Ryan Powell, a systems designer in MECO's Transmission and Distribution Department, then told the audience that the "all overhead (transmission) route mauka of the entire town of Kihei had been eliminated due to costs and the need to obtain permission to pass over several landowners' property, and also because of the danger this option posed to archeological sites and endangered species."
Many at the December 2011 meeting had favored this route.
Powell also told the audience that the Kamali'i substation--originally to be built across from the elementary school--would be moved south of the school and farther mauka of the highway, where it might not be seen from the road.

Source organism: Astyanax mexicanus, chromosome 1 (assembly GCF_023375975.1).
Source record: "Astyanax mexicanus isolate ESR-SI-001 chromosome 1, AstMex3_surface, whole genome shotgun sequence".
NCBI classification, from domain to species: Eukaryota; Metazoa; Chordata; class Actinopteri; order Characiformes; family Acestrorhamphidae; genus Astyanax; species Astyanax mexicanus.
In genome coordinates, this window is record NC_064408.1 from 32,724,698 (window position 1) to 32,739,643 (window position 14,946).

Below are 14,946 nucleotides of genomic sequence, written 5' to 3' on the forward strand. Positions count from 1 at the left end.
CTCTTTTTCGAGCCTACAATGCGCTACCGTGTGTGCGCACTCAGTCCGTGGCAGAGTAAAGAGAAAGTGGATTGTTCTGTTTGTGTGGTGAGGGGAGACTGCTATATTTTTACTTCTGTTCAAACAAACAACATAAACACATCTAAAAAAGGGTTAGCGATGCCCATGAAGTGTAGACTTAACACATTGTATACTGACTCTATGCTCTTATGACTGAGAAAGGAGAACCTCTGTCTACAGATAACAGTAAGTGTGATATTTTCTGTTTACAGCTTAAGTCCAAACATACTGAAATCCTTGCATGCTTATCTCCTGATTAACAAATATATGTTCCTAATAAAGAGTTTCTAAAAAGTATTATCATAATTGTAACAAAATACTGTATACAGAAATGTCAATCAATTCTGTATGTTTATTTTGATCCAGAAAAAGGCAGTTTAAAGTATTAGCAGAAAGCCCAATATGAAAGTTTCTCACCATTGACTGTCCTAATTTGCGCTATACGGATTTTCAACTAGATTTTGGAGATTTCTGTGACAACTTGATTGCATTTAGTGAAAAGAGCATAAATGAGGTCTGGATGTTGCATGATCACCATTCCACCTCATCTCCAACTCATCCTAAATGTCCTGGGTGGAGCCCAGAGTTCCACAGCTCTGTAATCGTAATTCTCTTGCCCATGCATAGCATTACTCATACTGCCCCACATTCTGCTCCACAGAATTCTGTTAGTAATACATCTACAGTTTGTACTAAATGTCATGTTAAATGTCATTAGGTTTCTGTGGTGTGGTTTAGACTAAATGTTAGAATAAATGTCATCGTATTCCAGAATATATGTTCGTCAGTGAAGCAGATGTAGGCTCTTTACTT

The placement of the Kamali'i substation had been one of the main objections to the original MECO proposal and was overwhelmingly voiced at the December meeting.
Powell said that among the options now being considered in the South Maui Reliability Projects proposal include an overhead-underground Pi'ilani Highway route, an all overhead Pi'ilani Highway route, and a third hybrid overhead-underground route to help reduce visual impacts.
Powell said MECO has not decided on a final route for any of the options, and is seeking a balance between design, cost and community concerns.
Despite community disapproval, the all-overhead Pi'ilani highway route is still being considered. In a telephone interview after the meeting, Powell said this route is under consideration because it is the lowest-cost option and the state Public Utilities Commission (PUC) will ask about it.